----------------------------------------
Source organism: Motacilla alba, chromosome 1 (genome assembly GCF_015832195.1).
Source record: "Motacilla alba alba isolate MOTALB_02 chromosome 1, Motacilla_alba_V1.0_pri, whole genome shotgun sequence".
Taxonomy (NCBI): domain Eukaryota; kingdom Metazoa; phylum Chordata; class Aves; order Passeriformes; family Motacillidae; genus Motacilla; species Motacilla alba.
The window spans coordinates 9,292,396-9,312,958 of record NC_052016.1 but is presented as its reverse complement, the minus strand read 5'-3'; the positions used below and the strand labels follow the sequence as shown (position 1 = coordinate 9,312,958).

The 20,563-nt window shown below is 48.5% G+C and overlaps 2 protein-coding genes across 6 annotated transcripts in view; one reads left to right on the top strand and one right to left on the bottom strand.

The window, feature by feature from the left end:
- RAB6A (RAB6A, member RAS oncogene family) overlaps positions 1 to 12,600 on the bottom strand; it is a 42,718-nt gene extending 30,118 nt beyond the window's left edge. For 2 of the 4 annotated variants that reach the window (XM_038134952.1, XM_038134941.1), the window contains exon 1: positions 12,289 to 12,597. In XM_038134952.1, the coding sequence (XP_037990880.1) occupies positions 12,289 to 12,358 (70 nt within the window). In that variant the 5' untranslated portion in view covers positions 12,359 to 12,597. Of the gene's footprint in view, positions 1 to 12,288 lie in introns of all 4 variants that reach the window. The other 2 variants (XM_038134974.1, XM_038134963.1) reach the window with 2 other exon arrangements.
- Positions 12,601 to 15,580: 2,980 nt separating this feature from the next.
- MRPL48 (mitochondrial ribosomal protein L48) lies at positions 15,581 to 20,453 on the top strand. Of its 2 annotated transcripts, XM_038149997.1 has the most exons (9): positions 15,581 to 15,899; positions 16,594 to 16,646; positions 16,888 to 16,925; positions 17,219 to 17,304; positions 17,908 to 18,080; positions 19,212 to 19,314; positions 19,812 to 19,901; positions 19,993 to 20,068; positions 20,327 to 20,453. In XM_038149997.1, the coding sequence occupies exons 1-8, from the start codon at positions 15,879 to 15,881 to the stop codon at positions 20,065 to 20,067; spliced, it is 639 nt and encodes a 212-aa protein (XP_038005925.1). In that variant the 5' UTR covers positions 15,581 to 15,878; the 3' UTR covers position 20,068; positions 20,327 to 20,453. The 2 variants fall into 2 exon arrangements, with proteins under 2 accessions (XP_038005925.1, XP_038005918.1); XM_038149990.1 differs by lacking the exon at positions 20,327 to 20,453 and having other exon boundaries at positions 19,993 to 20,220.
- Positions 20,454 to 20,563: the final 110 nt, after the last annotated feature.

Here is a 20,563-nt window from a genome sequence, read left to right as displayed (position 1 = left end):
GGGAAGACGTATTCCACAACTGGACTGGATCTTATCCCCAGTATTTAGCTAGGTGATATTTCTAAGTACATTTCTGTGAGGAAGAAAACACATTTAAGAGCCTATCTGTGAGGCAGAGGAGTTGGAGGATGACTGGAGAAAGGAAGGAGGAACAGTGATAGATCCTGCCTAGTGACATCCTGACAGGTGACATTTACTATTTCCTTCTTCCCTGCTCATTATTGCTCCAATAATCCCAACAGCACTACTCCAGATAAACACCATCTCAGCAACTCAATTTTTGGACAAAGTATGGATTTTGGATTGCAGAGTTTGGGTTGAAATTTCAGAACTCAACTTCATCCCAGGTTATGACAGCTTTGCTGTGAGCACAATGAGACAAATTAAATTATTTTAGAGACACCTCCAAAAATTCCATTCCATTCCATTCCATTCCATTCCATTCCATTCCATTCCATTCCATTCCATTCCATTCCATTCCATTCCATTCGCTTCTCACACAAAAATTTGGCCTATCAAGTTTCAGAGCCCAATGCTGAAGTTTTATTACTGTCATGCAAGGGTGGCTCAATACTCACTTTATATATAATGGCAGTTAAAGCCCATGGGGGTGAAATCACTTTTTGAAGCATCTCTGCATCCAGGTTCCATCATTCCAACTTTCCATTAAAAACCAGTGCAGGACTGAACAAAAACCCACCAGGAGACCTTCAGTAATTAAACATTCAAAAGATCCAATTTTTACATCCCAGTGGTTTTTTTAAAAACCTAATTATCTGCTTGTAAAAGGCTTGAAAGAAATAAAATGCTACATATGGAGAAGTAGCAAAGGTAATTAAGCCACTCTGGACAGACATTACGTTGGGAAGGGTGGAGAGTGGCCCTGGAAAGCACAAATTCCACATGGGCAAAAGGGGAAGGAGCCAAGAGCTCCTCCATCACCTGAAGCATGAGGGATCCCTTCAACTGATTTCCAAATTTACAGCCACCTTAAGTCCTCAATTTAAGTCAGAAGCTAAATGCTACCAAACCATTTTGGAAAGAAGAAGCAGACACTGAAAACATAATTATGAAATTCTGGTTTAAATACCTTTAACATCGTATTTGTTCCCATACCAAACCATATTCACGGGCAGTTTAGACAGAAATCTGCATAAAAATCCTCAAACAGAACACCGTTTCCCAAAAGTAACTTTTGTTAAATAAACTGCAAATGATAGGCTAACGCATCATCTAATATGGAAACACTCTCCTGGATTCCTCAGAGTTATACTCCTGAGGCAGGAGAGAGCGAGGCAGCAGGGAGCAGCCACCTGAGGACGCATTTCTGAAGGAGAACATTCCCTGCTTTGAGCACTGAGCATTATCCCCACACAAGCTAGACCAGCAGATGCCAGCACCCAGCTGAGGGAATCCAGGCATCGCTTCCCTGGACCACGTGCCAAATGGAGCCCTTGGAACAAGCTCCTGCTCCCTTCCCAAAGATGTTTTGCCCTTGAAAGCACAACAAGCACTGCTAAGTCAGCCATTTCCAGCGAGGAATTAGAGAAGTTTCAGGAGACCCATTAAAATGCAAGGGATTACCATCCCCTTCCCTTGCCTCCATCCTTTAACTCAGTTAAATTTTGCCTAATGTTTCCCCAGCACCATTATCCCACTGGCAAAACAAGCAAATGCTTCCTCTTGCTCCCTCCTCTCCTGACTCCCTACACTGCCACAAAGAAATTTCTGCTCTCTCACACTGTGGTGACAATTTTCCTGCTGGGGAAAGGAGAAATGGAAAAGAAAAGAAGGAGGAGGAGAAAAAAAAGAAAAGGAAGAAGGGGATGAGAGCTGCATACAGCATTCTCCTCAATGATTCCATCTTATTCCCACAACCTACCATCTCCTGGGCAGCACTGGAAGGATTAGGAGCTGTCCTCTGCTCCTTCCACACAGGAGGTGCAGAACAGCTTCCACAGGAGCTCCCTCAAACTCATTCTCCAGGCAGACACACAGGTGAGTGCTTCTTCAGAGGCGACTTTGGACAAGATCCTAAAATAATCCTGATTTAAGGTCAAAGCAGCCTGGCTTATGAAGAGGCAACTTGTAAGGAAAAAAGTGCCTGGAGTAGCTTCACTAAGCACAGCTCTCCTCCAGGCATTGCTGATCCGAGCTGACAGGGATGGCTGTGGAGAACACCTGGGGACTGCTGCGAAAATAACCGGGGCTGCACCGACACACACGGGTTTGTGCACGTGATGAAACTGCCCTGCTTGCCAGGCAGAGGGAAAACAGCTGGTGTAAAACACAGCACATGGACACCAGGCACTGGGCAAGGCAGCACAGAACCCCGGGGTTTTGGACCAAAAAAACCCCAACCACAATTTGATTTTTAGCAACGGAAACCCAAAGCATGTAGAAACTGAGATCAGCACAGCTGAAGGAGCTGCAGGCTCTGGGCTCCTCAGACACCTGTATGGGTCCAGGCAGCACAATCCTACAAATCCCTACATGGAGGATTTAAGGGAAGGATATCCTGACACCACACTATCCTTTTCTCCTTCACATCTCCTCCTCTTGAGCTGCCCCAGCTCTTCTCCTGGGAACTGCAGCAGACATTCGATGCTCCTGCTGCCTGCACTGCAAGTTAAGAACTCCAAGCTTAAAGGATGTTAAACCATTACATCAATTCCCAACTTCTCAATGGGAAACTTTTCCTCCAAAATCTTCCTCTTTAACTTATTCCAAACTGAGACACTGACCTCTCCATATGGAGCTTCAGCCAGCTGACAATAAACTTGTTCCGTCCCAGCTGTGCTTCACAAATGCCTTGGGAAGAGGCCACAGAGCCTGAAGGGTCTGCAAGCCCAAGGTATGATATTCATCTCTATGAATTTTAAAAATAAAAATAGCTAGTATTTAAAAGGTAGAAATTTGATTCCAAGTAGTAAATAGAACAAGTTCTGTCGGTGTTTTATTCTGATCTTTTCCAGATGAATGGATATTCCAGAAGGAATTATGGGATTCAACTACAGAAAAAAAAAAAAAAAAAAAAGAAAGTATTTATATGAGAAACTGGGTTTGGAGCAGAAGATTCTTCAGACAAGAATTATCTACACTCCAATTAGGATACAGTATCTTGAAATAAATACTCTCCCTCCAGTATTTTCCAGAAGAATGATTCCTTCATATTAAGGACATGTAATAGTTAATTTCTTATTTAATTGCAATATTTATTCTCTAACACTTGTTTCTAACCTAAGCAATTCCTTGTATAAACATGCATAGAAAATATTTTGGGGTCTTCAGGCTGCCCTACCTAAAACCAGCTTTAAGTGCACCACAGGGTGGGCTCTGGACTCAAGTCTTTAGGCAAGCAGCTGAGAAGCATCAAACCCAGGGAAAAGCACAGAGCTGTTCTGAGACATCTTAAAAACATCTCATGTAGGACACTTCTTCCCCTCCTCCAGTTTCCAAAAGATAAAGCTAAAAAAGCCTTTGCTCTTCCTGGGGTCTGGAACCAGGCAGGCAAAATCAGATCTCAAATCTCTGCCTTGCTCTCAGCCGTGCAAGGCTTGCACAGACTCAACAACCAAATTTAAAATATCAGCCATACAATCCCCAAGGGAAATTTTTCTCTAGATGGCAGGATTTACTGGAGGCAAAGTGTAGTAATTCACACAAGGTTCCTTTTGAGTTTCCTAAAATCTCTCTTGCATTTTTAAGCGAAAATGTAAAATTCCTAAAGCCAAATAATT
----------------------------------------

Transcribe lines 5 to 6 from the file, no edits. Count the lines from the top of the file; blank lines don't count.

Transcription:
The 20,563-nt window shown below is 48.5% G+C and overlaps 2 protein-coding genes across 6 annotated transcripts in view; one reads left to right on the top strand and one right to left on the bottom strand.

The window, feature by feature from the left end: